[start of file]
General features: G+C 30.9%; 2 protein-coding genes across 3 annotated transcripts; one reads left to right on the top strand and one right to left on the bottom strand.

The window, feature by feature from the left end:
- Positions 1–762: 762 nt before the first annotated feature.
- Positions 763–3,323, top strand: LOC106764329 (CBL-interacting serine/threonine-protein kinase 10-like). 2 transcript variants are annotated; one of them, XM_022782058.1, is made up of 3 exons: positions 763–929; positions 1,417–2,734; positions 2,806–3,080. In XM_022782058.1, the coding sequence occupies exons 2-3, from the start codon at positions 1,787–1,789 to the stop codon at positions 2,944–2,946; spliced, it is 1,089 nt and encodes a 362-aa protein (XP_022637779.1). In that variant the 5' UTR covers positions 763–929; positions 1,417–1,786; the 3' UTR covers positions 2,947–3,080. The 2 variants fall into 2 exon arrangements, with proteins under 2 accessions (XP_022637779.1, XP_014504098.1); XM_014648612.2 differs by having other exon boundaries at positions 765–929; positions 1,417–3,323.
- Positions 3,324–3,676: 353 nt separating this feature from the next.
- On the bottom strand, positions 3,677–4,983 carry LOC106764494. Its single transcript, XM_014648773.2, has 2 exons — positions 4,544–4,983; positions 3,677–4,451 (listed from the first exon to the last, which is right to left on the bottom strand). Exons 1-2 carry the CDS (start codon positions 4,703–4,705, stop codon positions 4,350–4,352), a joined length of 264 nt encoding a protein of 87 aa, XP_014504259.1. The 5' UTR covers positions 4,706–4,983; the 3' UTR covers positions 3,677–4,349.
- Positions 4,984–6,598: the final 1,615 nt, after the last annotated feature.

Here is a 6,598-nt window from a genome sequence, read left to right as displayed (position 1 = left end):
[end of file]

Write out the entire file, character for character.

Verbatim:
General features: G+C 30.9%; 2 protein-coding genes across 3 annotated transcripts; one reads left to right on the top strand and one right to left on the bottom strand.

The window, feature by feature from the left end:
- Positions 1–762: 762 nt before the first annotated feature.
- Positions 763–3,323, top strand: LOC106764329 (CBL-interacting serine/threonine-protein kinase 10-like). 2 transcript variants are annotated; one of them, XM_022782058.1, is made up of 3 exons: positions 763–929; positions 1,417–2,734; positions 2,806–3,080. In XM_022782058.1, the coding sequence occupies exons 2-3, from the start codon at positions 1,787–1,789 to the stop codon at positions 2,944–2,946; spliced, it is 1,089 nt and encodes a 362-aa protein (XP_022637779.1). In that variant the 5' UTR covers positions 763–929; positions 1,417–1,786; the 3' UTR covers positions 2,947–3,080. The 2 variants fall into 2 exon arrangements, with proteins under 2 accessions (XP_022637779.1, XP_014504098.1); XM_014648612.2 differs by having other exon boundaries at positions 765–929; positions 1,417–3,323.
- Positions 3,324–3,676: 353 nt separating this feature from the next.
- On the bottom strand, positions 3,677–4,983 carry LOC106764494. Its single transcript, XM_014648773.2, has 2 exons — positions 4,544–4,983; positions 3,677–4,451 (listed from the first exon to the last, which is right to left on the bottom strand). Exons 1-2 carry the CDS (start codon positions 4,703–4,705, stop codon positions 4,350–4,352), a joined length of 264 nt encoding a protein of 87 aa, XP_014504259.1. The 5' UTR covers positions 4,706–4,983; the 3' UTR covers positions 3,677–4,349.
- Positions 4,984–6,598: the final 1,615 nt, after the last annotated feature.

Here is a 6,598-nt window from a genome sequence, read left to right as displayed (position 1 = left end):